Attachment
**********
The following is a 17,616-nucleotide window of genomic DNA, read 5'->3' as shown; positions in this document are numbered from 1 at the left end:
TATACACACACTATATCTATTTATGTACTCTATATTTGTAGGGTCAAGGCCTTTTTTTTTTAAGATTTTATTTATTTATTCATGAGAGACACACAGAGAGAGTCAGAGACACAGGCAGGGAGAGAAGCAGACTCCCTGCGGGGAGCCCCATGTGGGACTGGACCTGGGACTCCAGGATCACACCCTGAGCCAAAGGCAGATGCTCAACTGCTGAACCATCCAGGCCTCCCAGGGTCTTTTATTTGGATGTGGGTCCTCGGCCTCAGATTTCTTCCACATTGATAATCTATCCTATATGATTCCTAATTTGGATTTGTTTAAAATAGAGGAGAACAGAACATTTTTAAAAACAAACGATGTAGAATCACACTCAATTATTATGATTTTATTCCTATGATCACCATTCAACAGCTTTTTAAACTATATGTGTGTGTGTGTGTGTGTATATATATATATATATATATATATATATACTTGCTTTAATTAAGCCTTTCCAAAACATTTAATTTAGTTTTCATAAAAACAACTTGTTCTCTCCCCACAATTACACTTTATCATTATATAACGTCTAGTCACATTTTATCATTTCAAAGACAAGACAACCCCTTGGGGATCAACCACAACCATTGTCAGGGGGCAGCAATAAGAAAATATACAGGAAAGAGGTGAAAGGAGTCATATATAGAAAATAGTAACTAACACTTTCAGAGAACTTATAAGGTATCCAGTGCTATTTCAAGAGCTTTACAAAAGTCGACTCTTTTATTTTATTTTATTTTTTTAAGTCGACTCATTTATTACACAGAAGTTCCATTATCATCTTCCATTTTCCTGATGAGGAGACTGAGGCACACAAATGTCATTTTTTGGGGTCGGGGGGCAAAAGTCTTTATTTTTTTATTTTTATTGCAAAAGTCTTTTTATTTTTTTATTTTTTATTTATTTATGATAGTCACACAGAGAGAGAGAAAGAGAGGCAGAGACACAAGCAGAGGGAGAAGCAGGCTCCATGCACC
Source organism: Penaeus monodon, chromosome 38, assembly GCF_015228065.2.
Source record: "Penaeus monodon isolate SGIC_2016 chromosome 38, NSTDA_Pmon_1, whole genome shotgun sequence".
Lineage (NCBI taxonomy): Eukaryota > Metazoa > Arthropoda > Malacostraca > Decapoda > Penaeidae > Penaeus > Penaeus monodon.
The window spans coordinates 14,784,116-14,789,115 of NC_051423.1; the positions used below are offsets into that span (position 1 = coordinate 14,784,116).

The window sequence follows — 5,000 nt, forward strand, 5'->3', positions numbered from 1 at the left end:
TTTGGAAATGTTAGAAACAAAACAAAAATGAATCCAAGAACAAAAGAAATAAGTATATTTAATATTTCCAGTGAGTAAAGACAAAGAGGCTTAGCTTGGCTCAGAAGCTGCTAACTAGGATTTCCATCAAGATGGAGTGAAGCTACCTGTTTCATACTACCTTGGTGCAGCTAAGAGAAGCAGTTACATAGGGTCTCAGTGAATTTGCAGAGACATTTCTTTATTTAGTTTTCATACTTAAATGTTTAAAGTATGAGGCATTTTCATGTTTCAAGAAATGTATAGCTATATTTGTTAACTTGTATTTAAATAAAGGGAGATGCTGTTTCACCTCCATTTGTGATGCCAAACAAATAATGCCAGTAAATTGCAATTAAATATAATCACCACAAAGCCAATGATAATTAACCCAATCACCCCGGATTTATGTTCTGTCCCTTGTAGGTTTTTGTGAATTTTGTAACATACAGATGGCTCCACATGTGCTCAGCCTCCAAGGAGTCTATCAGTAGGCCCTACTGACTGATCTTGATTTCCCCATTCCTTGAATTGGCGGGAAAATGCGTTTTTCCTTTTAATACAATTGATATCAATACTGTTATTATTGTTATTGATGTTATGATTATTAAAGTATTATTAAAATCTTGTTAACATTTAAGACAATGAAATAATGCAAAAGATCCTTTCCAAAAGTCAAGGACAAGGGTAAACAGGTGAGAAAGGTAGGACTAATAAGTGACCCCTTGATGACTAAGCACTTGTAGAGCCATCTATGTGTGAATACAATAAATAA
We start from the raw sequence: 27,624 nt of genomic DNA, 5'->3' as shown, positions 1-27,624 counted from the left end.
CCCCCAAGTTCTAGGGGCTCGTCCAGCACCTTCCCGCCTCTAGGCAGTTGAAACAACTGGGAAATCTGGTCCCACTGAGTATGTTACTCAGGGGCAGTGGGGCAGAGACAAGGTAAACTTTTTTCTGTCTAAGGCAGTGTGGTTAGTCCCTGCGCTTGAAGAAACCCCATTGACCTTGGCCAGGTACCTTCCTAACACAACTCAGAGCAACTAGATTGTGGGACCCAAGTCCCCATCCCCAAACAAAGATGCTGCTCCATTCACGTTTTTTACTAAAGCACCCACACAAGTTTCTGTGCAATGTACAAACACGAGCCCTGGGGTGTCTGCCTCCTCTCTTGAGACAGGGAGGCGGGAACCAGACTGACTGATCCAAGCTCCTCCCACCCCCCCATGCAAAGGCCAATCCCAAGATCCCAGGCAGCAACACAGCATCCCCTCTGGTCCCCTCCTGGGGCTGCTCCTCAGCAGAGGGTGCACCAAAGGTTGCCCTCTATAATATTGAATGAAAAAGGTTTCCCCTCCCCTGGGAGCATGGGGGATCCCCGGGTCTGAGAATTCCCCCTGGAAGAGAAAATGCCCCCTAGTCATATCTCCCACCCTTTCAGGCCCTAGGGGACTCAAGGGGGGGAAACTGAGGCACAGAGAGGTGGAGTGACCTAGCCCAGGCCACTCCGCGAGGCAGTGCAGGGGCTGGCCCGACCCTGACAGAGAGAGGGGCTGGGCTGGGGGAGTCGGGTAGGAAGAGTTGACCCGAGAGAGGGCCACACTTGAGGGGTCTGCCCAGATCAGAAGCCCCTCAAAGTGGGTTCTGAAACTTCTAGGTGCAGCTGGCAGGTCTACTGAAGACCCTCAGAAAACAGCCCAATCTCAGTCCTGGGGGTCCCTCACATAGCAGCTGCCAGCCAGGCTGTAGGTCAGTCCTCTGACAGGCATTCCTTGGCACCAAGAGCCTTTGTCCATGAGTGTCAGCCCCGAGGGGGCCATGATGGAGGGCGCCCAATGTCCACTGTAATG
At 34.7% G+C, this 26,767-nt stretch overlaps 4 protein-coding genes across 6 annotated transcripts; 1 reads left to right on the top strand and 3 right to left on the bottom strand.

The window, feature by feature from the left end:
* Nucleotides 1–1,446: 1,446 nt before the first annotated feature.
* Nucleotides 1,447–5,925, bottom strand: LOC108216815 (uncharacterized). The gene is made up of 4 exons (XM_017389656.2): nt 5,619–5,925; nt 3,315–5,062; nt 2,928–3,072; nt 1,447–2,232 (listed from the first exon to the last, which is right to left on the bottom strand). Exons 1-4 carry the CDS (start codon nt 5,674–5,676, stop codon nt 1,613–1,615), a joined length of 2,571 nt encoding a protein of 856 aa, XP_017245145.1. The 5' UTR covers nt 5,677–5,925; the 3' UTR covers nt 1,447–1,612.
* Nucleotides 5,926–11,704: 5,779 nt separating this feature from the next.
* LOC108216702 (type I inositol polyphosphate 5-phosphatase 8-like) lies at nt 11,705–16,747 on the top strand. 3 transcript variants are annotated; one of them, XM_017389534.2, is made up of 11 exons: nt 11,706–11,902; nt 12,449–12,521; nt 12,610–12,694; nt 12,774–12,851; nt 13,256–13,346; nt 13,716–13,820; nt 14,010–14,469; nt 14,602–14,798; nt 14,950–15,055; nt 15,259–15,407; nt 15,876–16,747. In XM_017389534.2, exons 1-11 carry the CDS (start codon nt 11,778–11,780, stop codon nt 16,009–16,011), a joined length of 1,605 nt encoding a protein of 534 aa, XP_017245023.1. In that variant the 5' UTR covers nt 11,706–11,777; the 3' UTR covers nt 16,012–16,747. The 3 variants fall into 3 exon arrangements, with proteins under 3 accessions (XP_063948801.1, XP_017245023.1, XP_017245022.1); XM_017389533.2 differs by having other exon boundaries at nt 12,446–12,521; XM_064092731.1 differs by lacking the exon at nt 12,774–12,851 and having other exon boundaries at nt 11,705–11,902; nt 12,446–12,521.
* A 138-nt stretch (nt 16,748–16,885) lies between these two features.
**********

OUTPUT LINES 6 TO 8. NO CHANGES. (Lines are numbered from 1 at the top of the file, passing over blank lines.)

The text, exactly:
The window spans coordinates 14,784,116-14,789,115 of NC_051423.1; the positions used below are offsets into that span (position 1 = coordinate 14,784,116).

The window sequence follows — 5,000 nt, forward strand, 5'->3', positions numbered from 1 at the left end:
TTTGGAAATGTTAGAAACAAAACAAAAATGAATCCAAGAACAAAAGAAATAAGTATATTTAATATTTCCAGTGAGTAAAGACAAAGAGGCTTAGCTTGGCTCAGAAGCTGCTAACTAGGATTTCCATCAAGATGGAGTGAAGCTACCTGTTTCATACTACCTTGGTGCAGCTAAGAGAAGCAGTTACATAGGGTCTCAGTGAATTTGCAGAGACATTTCTTTATTTAGTTTTCATACTTAAATGTTTAAAGTATGAGGCATTTTCATGTTTCAAGAAATGTATAGCTATATTTGTTAACTTGTATTTAAATAAAGGGAGATGCTGTTTCACCTCCATTTGTGATGCCAAACAAATAATGCCAGTAAATTGCAATTAAATATAATCACCACAAAGCCAATGATAATTAACCCAATCACCCCGGATTTATGTTCTGTCCCTTGTAGGTTTTTGTGAATTTTGTAACATACAGATGGCTCCACATGTGCTCAGCCTCCAAGGAGTCTATCAGTAGGCCCTACTGACTGATCTTGATTTCCCCATTCCTTGAATTGGCGGGAAAATGCGTTTTTCCTTTTAATACAATTGATATCAATACTGTTATTATTGTTATTGATGTTATGATTATTAAAGTATTATTAAAATCTTGTTAACATTTAAGACAATGAAATAATGCAAAAGATCCTTTCCAAAAGTCAAGGACAAGGGTAAACAGGTGAGAAAGGTAGGACTAATAAGTGACCCCTTGATGACTAAGCACTTGTAGAGCCATCTATGTGTGAATACAATAAATAA